Heat the sesame oil in a saucepan, then add the burdock root, shiitake, konnyaku, daikon, carrot, lotus root, and 2 tablespoons of soy sauce, and stir-fry for 5 minutes.
Add the shiitake water, konbu stock and sake to the saucepan, and bring to a boil over medium heat. Remove any froth from the surface, and cook on low heat until the vegetables are tender.
Without draining the tofu, crumble into lumps and add to the saucepan along with 4 tablespoons of soy sauce.
Add the baby spinach to the saucepan, and cook until wilted.

Konbu stock

1 2/3 cups (400ml) water
1 piece dried konbu, 4 inches (10cm) square

The white powder on the surface of dried konbu adds to the flavor, so do not wash the konbu before use, simply lightly wipe with a damp cloth.
Place the water and the konbu in a saucepan, and leave to soak for 2 or 3 hours.
Place the saucepan over medium heat. Just before the water boils, remove the konbu. Use the konbu-flavored water as stock.

Tori no kara-age (Deep-fried Chicken Nuggets)

Tori no kara-age (Deep-fried Chicken Nuggets)
2 boneless chicken breasts, cut into bite-sized cubes

For the marinade:
3 tablespoons soy sauce
30g (1 oz) root ginger, peeled and grated
2 large garlic cloves, peeled and grated
salt and freshly ground black pepper

For the coating:
2 tablespoons cornflour
2 tablespoons plain flour
vegetable oil, for deep frying
2 slices lemon, to garnish

The mixture of garlic, ginger and soy sauce enhances the taste of the chicken, with the sliced lemon giving refreshing "bite" to these delicious nuggets.
Marinate the chicken with the soy sauce, ginger, garlic, salt and pepper for 30 minutes.
Mix the cornflour with the plain flour. Take each piece of chicken from the marinade and roll in the flour mixture until completely coated.
Heat the oil to 180 degrees C (350 degrees F) and deep-fry the chicken pieces for 4-5 minutes or until a burnished golden brown. Garnish with the sliced lemon and serve on a bed of salad leaves.

Tuesday, February 5, 2008

Yakitori Don

Yakitori Don Recipe
1 (3 pound) whole chicken, cut into pieces
1 tablespoon grated fresh ginger root
1 clove garlic, crushed
3 tablespoons white sugar
2/3 cup soy sauce
1 tablespoon sake
1/4 cup mirin (Japanese sweet wine)
2 tablespoons cooking oil

Rinse chicken, and pat dry. In a glass baking dish or bowl, stir together the ginger, garlic, sugar, soy sauce, sake and mirin. Place the chicken into the mixture to marinate. Refrigerate, covered for several hours, or overnight.
Heat oil in a large heavy skillet over medium-high heat. Place chicken pieces into the pan skin-side down, reserving marinade. Cook until light brown, then flip and brown the other side. Drain off grease, and pour the marinade into the pan. Cover, and reduce heat to low, and simmer for 8 to 10 minutes. Remove the lid and continue cooking, shaking the skillet occasionally, until marinade is evaporated. Serve hot with rice or noodles.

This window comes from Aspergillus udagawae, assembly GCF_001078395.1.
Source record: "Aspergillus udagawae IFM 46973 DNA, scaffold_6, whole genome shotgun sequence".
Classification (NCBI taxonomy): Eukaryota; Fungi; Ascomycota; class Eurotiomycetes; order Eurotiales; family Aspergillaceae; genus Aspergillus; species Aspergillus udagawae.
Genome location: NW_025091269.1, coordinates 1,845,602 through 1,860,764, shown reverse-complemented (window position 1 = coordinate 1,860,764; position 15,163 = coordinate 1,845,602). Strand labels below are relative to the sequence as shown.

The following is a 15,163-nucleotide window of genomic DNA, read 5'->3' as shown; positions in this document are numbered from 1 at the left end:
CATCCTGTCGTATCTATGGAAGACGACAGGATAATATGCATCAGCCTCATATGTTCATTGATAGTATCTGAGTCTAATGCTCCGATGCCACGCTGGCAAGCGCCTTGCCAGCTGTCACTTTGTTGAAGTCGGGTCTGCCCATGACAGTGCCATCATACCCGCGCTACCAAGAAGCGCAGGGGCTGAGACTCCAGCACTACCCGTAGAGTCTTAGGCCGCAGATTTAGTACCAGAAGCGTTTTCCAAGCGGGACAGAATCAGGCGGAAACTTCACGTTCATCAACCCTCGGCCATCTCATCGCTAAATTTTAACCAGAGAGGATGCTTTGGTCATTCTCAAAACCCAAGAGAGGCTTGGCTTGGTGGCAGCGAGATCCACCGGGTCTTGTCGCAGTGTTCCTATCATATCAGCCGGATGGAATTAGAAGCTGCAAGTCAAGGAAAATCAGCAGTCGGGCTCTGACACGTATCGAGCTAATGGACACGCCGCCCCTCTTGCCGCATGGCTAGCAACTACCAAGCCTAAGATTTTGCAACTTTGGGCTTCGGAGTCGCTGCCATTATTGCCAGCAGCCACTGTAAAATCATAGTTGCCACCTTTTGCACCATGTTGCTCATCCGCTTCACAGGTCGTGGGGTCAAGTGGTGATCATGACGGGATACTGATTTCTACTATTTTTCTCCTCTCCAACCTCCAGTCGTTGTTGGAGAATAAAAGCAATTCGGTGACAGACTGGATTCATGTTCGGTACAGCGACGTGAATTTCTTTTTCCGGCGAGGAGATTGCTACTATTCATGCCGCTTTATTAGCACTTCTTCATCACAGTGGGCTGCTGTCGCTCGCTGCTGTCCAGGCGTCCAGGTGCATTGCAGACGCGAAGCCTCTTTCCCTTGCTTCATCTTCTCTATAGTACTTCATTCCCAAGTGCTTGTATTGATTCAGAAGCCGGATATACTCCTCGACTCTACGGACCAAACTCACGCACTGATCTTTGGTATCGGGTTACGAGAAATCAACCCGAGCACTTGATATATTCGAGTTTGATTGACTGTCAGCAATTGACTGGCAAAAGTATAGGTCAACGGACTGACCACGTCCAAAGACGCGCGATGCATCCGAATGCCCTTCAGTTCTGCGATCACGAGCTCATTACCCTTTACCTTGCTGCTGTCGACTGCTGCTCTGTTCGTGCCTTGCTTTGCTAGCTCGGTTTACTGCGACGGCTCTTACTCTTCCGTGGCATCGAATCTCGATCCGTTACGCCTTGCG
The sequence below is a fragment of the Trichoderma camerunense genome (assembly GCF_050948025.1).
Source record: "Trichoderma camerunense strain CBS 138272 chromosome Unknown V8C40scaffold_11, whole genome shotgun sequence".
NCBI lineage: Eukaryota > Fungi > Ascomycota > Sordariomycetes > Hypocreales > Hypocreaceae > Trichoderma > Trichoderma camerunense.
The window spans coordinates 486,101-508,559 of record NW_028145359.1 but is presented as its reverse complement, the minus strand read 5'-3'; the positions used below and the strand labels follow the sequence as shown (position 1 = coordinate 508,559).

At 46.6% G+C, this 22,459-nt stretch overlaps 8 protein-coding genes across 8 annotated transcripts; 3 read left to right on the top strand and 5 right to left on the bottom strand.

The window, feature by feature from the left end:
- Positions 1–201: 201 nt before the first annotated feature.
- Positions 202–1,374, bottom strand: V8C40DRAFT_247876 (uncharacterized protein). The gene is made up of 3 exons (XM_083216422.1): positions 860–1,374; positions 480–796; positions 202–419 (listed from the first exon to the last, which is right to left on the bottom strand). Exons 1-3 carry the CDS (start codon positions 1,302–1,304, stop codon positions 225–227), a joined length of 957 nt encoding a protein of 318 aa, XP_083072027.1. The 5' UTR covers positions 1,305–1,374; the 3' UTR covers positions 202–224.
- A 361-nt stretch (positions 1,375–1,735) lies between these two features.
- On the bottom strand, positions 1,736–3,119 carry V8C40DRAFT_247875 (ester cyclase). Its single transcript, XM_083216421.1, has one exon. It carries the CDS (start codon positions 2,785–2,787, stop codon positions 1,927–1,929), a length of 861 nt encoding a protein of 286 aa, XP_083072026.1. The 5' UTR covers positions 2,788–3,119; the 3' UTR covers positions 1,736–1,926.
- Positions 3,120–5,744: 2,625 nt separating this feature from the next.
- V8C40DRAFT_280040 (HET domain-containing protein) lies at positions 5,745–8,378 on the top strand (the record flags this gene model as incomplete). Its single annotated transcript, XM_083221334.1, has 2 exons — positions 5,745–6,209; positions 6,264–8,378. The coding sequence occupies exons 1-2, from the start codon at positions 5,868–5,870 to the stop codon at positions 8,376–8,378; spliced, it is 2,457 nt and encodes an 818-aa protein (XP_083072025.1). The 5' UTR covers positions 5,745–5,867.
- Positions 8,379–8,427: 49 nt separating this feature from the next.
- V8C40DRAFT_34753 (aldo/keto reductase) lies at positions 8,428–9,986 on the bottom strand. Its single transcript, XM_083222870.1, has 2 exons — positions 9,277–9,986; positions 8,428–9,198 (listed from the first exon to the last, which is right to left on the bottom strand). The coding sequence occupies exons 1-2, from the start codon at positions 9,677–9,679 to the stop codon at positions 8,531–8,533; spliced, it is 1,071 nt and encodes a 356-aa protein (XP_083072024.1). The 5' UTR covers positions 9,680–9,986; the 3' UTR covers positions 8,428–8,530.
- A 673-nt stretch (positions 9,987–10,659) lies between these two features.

Onion Soup

Japanese Onion Soup Recipe

1/2 stalk celery, chopped
1 small onion, chopped
1/2 carrot, chopped
1 teaspoon grated fresh ginger root
1/4 teaspoon minced fresh garlic
2 tablespoons chicken stock
3 teaspoons beef bouillon granules
1 cup chopped fresh shiitake mushrooms
2 quarts water
1 cup baby portobello mushrooms, sliced
1 tablespoon minced fresh chives

In a large saucepan or stockpot, combine the celery, onion, carrot, ginger, garlic, and a few of the mushrooms. Add chicken stock, beef bouillon, and water. Place the pot over high heat, and bring to a rolling boil. When the mixture reaches boiling, cover, reduce heat to medium, and cook for 45 minutes.
Place all of the remaining mushrooms into a separate pot. When the boiling mixture is done, place a strainer over the pot with the mushrooms in it. Strain the cooked soup into the pot with the mushrooms. Discard strained materials.
Serve the broth with mushrooms in small porcelain bowls, and sprinkle fresh chives over the top. Use Asian soup spoons for an elegant effect.

Note: you can change the mushroom with other kind mushroom you like


Japanese Okonomiyaki Recipe

12 ounces sliced bacon
1 1/3 cups water
4 eggs
3 cups all-purpose flour
1 teaspoon salt
1 medium head cabbage, cored and sliced
2 tablespoons minced pickled ginger
1/4 cup tonkatsu sauce or barbeque sauce

Fry the bacon in a large skillet over medium heat until slightly crispy. Remove to paper towels to drain and set aside.
In a large bowl, stir together the water and eggs. Gradually stir in the flour and salt until smooth. Add the cabbage and ginger; stir until evenly distributed.
Heat a skillet over medium heat and coat with cooking spray. Pour about 1/4 of the batter into the center of the skillet. Place 4 slices of cooked bacon in the center. Use a spatula to shape the pancake into a circle. Fry for about 5 minutes or until the edges are dry. Flip and cook on the other side until the center is stable and it is browned on both sides. Remove from the pan and drizzle with tonkatsu sauce to serve. Continue with remaining batter and bacon.

Note: you can replace the bacon with other meat like ham

Agedashi-esque Tofu

Agedashi-esque Tofu

1 (12 ounce) package extra firm tofu
3 tablespoons cornstarch
oil for frying
2 green onions, chopped
2 tablespoons hoisin sauce

Cut tofu into 12 cubes. Place cornstarch on a plate or in a shallow bowl and dredge tofu in it, coating thoroughly.
Heat enough oil so that tofu will be half-way submerged. Fry tofu in hot oil for 3 to 5 minutes on each side, or until crispy. Drain on paper towels.
Sprinkle green onions over tofu and drizzle with hoisin sauce. Serve immediately.

Note: You can replace the hoisin sauce with other sauce you like

Miso Soup

Japanese Miso Soup
2 teaspoons dashi granules
4 cups water
3 tablespoons miso paste
1 (8 ounce) package silken tofu, diced
2 green onions, sliced diagonally into 1/2 inch pieces

In a medium saucepan over medium-high heat, combine dashi granules and water; bring to a boil. Reduce heat to medium, and whisk in the miso paste. Stir in tofu. Separate the layers of the green onions, and add them to the soup. Simmer gently for 2 to 3 minutes before serving.

Note: You may also add some vegetable in it, such as tofu, onion, spinach, carrot, etc